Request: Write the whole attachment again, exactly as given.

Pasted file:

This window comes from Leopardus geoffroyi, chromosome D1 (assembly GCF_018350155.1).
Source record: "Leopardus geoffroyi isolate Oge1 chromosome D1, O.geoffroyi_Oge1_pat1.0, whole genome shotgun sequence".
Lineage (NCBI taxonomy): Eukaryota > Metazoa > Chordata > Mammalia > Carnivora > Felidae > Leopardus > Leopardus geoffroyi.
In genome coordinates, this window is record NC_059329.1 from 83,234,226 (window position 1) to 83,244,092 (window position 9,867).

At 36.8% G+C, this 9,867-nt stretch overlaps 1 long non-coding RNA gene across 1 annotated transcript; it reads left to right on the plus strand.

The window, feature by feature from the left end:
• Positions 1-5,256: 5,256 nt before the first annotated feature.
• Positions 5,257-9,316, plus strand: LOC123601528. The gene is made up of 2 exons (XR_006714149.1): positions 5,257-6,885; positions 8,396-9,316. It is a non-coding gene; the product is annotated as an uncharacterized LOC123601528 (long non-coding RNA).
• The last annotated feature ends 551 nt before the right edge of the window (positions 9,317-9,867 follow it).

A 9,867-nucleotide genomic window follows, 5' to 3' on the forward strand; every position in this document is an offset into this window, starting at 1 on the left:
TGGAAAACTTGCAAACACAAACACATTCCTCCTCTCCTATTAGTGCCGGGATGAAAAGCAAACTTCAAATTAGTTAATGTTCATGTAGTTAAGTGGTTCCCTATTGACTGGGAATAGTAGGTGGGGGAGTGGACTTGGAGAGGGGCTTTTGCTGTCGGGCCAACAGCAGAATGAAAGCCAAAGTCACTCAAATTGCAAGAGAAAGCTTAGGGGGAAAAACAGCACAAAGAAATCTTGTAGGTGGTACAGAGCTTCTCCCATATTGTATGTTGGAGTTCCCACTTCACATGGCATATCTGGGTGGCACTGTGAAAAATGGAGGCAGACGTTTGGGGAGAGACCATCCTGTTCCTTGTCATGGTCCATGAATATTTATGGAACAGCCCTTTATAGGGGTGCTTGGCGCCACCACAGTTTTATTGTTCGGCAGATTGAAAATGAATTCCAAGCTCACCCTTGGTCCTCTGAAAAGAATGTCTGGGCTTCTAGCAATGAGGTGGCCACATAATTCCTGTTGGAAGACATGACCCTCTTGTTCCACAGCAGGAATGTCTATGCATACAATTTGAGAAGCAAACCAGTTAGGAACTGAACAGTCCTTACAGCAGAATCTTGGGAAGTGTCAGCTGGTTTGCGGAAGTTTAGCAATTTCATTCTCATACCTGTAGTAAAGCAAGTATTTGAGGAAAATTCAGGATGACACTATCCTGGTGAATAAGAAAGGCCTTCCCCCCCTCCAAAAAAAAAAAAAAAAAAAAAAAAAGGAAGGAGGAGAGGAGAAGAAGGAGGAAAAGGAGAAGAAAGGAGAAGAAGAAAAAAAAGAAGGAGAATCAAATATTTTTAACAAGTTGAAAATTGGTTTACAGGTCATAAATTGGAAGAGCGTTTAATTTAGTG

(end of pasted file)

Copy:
This window comes from Leopardus geoffroyi, chromosome D1 (assembly GCF_018350155.1).
Source record: "Leopardus geoffroyi isolate Oge1 chromosome D1, O.geoffroyi_Oge1_pat1.0, whole genome shotgun sequence".
Lineage (NCBI taxonomy): Eukaryota > Metazoa > Chordata > Mammalia > Carnivora > Felidae > Leopardus > Leopardus geoffroyi.
In genome coordinates, this window is record NC_059329.1 from 83,234,226 (window position 1) to 83,244,092 (window position 9,867).

At 36.8% G+C, this 9,867-nt stretch overlaps 1 long non-coding RNA gene across 1 annotated transcript; it reads left to right on the plus strand.

The window, feature by feature from the left end:
• Positions 1-5,256: 5,256 nt before the first annotated feature.
• Positions 5,257-9,316, plus strand: LOC123601528. The gene is made up of 2 exons (XR_006714149.1): positions 5,257-6,885; positions 8,396-9,316. It is a non-coding gene; the product is annotated as an uncharacterized LOC123601528 (long non-coding RNA).
• The last annotated feature ends 551 nt before the right edge of the window (positions 9,317-9,867 follow it).

A 9,867-nucleotide genomic window follows, 5' to 3' on the forward strand; every position in this document is an offset into this window, starting at 1 on the left:
TGGAAAACTTGCAAACACAAACACATTCCTCCTCTCCTATTAGTGCCGGGATGAAAAGCAAACTTCAAATTAGTTAATGTTCATGTAGTTAAGTGGTTCCCTATTGACTGGGAATAGTAGGTGGGGGAGTGGACTTGGAGAGGGGCTTTTGCTGTCGGGCCAACAGCAGAATGAAAGCCAAAGTCACTCAAATTGCAAGAGAAAGCTTAGGGGGAAAAACAGCACAAAGAAATCTTGTAGGTGGTACAGAGCTTCTCCCATATTGTATGTTGGAGTTCCCACTTCACATGGCATATCTGGGTGGCACTGTGAAAAATGGAGGCAGACGTTTGGGGAGAGACCATCCTGTTCCTTGTCATGGTCCATGAATATTTATGGAACAGCCCTTTATAGGGGTGCTTGGCGCCACCACAGTTTTATTGTTCGGCAGATTGAAAATGAATTCCAAGCTCACCCTTGGTCCTCTGAAAAGAATGTCTGGGCTTCTAGCAATGAGGTGGCCACATAATTCCTGTTGGAAGACATGACCCTCTTGTTCCACAGCAGGAATGTCTATGCATACAATTTGAGAAGCAAACCAGTTAGGAACTGAACAGTCCTTACAGCAGAATCTTGGGAAGTGTCAGCTGGTTTGCGGAAGTTTAGCAATTTCATTCTCATACCTGTAGTAAAGCAAGTATTTGAGGAAAATTCAGGATGACACTATCCTGGTGAATAAGAAAGGCCTTCCCCCCCTCCAAAAAAAAAAAAAAAAAAAAAAAAAGGAAGGAGGAGAGGAGAAGAAGGAGGAAAAGGAGAAGAAAGGAGAAGAAGAAAAAAAAGAAGGAGAATCAAATATTTTTAACAAGTTGAAAATTGGTTTACAGGTCATAAATTGGAAGAGCGTTTAATTTAGTG